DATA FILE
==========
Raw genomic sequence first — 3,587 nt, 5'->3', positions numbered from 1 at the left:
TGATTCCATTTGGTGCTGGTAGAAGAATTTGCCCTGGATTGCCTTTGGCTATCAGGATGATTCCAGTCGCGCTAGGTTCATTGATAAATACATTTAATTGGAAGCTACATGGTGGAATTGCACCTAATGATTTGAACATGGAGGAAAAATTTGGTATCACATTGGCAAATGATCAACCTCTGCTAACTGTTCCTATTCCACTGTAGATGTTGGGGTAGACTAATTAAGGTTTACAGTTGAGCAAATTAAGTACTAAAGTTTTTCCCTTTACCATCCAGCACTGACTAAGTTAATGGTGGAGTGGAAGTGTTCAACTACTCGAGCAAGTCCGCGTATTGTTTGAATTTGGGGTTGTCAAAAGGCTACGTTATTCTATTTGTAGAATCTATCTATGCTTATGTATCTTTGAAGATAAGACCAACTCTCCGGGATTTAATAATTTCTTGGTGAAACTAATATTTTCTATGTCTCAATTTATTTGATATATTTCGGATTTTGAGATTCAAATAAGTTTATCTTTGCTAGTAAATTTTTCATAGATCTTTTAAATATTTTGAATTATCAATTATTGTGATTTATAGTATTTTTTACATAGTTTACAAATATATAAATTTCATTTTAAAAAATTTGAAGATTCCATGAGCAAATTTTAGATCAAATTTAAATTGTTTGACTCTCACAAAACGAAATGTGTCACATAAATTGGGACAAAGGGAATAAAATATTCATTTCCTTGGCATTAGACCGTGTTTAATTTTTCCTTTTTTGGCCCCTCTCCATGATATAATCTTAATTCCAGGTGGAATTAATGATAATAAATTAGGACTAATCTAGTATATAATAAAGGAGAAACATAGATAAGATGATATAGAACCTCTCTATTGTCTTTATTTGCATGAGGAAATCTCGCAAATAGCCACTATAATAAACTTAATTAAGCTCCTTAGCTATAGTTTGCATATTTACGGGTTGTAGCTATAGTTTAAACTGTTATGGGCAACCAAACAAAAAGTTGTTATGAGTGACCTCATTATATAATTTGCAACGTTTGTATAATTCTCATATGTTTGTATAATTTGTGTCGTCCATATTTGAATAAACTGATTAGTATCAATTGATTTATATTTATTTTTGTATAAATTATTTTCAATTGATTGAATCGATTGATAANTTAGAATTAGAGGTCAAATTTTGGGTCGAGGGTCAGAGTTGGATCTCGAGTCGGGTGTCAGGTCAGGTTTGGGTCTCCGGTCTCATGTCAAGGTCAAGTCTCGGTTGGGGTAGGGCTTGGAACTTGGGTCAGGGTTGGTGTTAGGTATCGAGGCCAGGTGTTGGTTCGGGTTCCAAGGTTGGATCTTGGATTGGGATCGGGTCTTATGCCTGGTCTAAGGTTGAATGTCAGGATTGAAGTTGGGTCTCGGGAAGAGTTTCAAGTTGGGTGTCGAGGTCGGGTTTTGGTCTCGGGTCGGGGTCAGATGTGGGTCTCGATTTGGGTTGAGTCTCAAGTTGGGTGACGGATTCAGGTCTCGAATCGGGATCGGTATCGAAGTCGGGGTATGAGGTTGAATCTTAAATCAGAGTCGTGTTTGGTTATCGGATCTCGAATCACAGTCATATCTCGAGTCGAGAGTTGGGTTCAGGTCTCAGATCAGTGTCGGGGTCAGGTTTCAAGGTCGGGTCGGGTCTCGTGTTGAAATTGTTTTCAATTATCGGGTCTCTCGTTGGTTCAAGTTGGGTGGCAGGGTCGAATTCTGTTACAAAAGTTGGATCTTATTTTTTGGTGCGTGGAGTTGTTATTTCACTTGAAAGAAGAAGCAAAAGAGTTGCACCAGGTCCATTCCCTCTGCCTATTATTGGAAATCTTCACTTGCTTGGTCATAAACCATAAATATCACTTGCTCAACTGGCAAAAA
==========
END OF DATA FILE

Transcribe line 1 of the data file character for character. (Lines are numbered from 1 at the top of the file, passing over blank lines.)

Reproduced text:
Raw genomic sequence first — 3,587 nt, 5'->3', positions numbered from 1 at the left: